About the author:
Omni is a thirty-five-year-old mother of three teenagers, one boy and two girls. In 2012, doctors found a tumor on her pituitary gland and bleeding on her brain. As a result, she could no longer work and had to give up recently acquired managerial role. Rather than sit around at home in pain, doing nothing all day, she decided to start writing. This resulted in her novel Lily's Awakening, the first of a six-book series, Elemental Guardians. While she is also a caregiver for her grandfather, she continues to write at her home in Sand Springs, Oklahoma. She enjoys spending quality time with her family.
What inspires you to write romantic fiction?
It’s really not the topic, but the story itself that inspired me to share it. Like many good stories, this one started as a dream I had. This book is the first of a six-book series beginning before our known history and ending in a futuristic era. I have a rather twisted mind and have blended mythology and historical events, but reader beware, I don’t follow traditional mythology in this series.
Tell us about how you write.
I tend to zone into my writing. I have found myself writing or typing away for six hours and it only feel as if and hour had gone by. I began by rough outlining the whole series, then rough outlining the first book. It wasn’t until ¼ of the way through when I did a detailed outline, but I was still learning. I attended a critique meeting group twice a month that helped immensely. Once the first draft was finished I did a hard edit. Re-reading the first few chapters made me realize just how much I learned in such a short amount of time. After a few rounds of doubt and “what the f**k is this crap?” did I get through the edit. Finally, happy with my work, and after a ton of research, I found Keidi Keating and along with her and her team, started the professional process of editing and publishing.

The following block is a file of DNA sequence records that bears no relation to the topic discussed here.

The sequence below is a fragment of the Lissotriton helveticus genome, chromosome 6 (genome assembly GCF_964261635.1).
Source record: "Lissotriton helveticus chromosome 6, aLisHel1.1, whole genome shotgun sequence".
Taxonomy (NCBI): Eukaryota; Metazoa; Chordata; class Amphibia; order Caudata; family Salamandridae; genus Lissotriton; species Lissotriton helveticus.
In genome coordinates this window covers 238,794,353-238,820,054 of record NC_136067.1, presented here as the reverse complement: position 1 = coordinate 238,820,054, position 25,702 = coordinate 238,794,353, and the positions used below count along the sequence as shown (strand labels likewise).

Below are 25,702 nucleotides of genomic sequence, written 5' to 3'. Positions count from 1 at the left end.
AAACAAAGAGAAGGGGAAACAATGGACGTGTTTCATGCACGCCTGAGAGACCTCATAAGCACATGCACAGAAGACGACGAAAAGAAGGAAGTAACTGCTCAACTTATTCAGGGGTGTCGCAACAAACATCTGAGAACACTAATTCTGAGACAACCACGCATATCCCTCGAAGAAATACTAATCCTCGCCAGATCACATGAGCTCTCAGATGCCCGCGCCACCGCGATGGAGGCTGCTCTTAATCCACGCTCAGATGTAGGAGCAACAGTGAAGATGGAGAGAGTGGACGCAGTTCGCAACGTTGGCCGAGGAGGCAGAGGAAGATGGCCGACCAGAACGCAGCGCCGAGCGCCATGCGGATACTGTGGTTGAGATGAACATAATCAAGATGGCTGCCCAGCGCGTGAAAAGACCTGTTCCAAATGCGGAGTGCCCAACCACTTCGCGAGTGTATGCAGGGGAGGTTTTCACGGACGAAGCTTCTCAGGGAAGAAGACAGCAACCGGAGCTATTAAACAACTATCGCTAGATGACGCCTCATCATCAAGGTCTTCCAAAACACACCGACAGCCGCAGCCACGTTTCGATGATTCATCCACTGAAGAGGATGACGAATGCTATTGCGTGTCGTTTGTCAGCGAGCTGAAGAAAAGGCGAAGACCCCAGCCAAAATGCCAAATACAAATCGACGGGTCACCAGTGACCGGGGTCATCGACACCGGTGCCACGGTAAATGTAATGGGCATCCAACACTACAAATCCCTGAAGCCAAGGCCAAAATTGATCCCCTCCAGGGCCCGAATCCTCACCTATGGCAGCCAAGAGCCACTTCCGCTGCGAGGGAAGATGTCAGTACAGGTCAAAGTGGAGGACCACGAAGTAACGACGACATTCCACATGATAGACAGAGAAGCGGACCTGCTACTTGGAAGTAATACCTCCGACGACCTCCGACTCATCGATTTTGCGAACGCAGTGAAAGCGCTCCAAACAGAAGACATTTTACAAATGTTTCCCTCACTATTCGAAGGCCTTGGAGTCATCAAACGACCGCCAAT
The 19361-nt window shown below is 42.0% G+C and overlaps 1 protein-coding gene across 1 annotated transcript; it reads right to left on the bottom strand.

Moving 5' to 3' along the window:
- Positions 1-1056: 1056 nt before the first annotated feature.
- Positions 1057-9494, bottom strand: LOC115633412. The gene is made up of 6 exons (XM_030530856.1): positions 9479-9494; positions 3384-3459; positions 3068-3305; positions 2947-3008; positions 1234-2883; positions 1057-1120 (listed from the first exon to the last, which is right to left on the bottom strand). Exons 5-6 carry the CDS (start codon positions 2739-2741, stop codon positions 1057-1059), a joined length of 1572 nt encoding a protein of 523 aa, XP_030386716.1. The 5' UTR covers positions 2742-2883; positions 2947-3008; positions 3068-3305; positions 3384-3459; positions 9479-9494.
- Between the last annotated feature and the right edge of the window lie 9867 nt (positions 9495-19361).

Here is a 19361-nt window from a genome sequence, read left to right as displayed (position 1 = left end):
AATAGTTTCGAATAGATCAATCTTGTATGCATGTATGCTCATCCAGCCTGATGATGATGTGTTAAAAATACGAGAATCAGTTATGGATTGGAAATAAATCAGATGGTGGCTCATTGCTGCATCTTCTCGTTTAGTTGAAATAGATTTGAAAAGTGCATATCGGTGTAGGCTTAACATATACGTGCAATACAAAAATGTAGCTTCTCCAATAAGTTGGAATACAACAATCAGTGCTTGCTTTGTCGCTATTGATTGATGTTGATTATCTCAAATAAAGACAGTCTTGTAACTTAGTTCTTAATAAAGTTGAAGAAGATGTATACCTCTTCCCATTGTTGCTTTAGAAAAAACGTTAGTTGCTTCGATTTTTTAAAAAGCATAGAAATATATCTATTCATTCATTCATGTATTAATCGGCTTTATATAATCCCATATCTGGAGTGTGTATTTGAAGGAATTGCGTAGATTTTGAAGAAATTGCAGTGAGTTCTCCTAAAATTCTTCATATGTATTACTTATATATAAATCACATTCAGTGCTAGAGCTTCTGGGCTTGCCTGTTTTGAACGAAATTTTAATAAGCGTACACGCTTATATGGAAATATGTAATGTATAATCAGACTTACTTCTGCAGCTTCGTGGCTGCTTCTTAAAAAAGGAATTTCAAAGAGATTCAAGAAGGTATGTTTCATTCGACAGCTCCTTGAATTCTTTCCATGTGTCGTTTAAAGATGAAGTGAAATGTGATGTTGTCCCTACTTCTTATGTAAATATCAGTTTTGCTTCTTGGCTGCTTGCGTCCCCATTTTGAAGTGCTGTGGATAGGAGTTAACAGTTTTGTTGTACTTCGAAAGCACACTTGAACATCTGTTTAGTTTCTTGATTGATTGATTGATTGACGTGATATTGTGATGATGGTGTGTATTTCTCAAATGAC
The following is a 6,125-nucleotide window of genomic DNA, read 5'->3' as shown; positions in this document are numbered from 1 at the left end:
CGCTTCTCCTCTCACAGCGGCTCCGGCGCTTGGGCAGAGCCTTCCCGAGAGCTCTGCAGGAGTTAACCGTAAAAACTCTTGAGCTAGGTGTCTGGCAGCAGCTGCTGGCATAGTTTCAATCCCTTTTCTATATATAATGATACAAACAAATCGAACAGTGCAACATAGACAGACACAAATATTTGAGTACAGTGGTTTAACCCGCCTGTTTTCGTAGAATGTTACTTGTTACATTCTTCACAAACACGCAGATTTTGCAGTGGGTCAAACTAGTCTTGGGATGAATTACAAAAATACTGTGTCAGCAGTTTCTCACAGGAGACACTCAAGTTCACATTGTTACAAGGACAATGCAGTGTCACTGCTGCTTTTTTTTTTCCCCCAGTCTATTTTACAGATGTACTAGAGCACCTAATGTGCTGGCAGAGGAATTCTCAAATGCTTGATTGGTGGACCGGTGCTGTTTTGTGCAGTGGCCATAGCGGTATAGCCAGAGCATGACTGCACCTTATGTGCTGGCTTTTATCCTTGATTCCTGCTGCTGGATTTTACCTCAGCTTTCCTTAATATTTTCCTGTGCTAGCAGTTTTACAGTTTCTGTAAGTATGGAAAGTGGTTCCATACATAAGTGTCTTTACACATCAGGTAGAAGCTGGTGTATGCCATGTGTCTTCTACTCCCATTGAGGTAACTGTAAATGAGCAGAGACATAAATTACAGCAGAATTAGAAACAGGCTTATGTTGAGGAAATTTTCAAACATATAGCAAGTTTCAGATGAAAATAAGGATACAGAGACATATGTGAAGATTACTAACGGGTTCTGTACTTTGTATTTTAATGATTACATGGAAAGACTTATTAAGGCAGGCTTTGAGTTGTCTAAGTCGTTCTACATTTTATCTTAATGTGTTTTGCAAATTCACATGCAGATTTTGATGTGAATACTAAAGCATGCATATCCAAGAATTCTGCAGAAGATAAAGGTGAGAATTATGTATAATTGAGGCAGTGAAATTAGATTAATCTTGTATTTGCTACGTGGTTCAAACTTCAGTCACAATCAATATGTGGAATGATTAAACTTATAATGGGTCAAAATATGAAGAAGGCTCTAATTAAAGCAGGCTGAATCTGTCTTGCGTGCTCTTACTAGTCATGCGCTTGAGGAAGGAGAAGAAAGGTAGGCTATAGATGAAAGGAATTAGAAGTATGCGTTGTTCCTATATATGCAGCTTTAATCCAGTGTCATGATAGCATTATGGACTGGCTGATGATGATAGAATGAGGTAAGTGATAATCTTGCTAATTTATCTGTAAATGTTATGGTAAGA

What advice would you give other romance writers?
The most valuable information I received while writing this book, is the meaning of “show, don’t tell”
The first time I heard that phrase, I didn’t understand. The only experience I had was writing scholarly papers, which consisted of all tell and little show. The switch to fiction was difficult until I learned what it meant.
It is the difference between: “He sat in the chair looking nervous.”
“He sat in the plush office chair to await his interview. His legs bounced with anticipation while his fingers twiddled the loose button on his freshly pressed sleeve.”
The first, tells the reader what the character feels, while the second, never tells the reader that the man is nervous, but shows nervous behavior, hence, “Show, don’t tell”
How did you decide how to publish your books?
I want to help provide for my family. I understand being an author isn’t very lucrative for most, but after finding a tumor on my pituitary gland and having seizures I had to alter the direction of my career. I was in my final year of getting my bachelor degree in business management and working as a manager for a local retail store when the headaches got bad. I had to quit working a traditional job, but I finished out my degree. I went from working 6 days a week, 9-12 hours a day to doing nothing but hurting or being too weak to do a load of laundry. I found some good doctors and, while I still have good days and bad days, I can function rather normally. I became a caregiver for my grandpa and take care of my three teenagers, but I love to write and, it’s the only way I have to help pay the bills.
Which romance sub-genere(s) fit your stories best?
fantasy, action, dark romance, vampires
My books are available in the following formats: